Medically, they offered us no hope of our son living, and his prognosis, should he live, was grim. A doctor, on a brief round, told me it was unlikely my son would return to his original cognitive and physical condition. My husband even pleaded with me to find one of my off-the-beaten-path remedies to reduce brain swelling, regain cognition, and aid his struggling body. I came up empty-handed, telling my husband I didn’t think there was an herb or oil to bring him back from this.

But God.

God intervened, and we watched an absolute miracle. Not only did our son live, but he was fully restored to his physical and cognitive state prior to his suicide attempt.

Which brings me to the whole point of my writing today.

Suicide attempt.

I see the stigma lifting from suicide that results in death. We’ve lost several famous people to suicide, and many people are having conversations – in person, on social media.

Some things are full of hope, love, and willing those feeling suicidal to reach out. Some things are tinged with a little guilt, a little plea that suicide transfers the pain from the suicidal person to the people that love them. I’ve heard people that have felt suicidal say they weren’t capable of reaching out at their lowest point. I’ve heard them say that being encouraged to reach out saved their lives. I’ve heard them say that the idea they are transferring the pain just makes the darkness heavier. I’ve heard them say it was that reminder that kept them holding on.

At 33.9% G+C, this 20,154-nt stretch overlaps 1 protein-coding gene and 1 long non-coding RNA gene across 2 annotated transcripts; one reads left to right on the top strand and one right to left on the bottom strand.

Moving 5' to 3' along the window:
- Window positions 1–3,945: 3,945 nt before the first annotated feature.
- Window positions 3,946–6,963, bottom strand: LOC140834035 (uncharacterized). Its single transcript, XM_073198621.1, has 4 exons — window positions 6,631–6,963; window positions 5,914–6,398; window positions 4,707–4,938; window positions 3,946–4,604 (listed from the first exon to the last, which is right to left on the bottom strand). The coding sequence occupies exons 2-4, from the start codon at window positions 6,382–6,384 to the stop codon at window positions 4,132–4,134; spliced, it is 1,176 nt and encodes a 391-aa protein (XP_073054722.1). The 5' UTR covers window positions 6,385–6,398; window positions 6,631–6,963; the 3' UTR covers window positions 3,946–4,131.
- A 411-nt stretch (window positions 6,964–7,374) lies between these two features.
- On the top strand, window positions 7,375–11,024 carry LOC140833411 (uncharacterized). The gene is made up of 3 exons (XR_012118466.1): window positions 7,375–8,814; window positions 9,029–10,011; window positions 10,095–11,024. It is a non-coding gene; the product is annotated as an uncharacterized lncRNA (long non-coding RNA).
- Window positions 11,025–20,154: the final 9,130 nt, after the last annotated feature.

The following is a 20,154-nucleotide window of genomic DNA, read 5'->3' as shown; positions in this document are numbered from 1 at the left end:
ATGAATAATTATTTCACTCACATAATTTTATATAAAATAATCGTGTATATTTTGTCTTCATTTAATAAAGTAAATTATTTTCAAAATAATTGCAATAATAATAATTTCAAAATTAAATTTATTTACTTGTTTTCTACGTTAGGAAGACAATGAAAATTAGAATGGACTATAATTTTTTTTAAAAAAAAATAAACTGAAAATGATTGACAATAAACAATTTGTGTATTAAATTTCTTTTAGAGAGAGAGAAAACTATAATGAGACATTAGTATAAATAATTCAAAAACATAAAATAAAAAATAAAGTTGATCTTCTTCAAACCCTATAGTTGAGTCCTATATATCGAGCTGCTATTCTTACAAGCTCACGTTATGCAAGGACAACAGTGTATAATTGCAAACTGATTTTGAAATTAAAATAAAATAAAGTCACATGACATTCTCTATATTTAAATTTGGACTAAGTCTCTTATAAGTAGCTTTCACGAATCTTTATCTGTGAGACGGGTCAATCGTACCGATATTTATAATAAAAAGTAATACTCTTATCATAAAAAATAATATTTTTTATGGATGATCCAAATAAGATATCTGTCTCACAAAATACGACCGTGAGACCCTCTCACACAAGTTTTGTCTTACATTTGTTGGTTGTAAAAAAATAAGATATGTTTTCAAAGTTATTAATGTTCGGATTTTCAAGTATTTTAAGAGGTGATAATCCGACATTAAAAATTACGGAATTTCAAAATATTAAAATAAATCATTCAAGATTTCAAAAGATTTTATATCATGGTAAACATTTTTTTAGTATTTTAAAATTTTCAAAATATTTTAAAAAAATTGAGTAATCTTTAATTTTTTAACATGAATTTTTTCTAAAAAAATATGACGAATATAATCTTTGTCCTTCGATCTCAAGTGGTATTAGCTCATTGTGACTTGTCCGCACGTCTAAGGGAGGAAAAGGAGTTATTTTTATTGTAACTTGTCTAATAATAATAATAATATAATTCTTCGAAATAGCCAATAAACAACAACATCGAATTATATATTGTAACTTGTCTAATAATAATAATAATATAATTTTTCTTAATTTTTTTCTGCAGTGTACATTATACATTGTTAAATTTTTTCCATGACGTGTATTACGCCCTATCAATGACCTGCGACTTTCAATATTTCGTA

Suicide, like every other thing we face, is not one size fits all. There isn’t one reminder, one solution, one approach that will save all the lives threatened by suicidal thoughts. I desperately wish there was.

I walked into many different appointments with my son – counselors, psychiatrists, nurses, doctors. I kept hoping someone could tell me how to spot this, and prevent it, and give us a 10, 12, 24, 50, 100 step plan that would line out how to keep us from ever facing this again. I would complete any number of steps to know that he wouldn’t struggle like this again or to know that if he did, he would reach out, or we would recognize, or something would happen to take it all away and help him feel happiness, hope, joy, excitement, and a zest for life.

Despite a safety plan that my son actively created, point people to reach out to, crisis hotlines, and roleplaying how to have crisis conversations and not be an overbearing parent but a listening ear, we found ourselves facing a second attempt.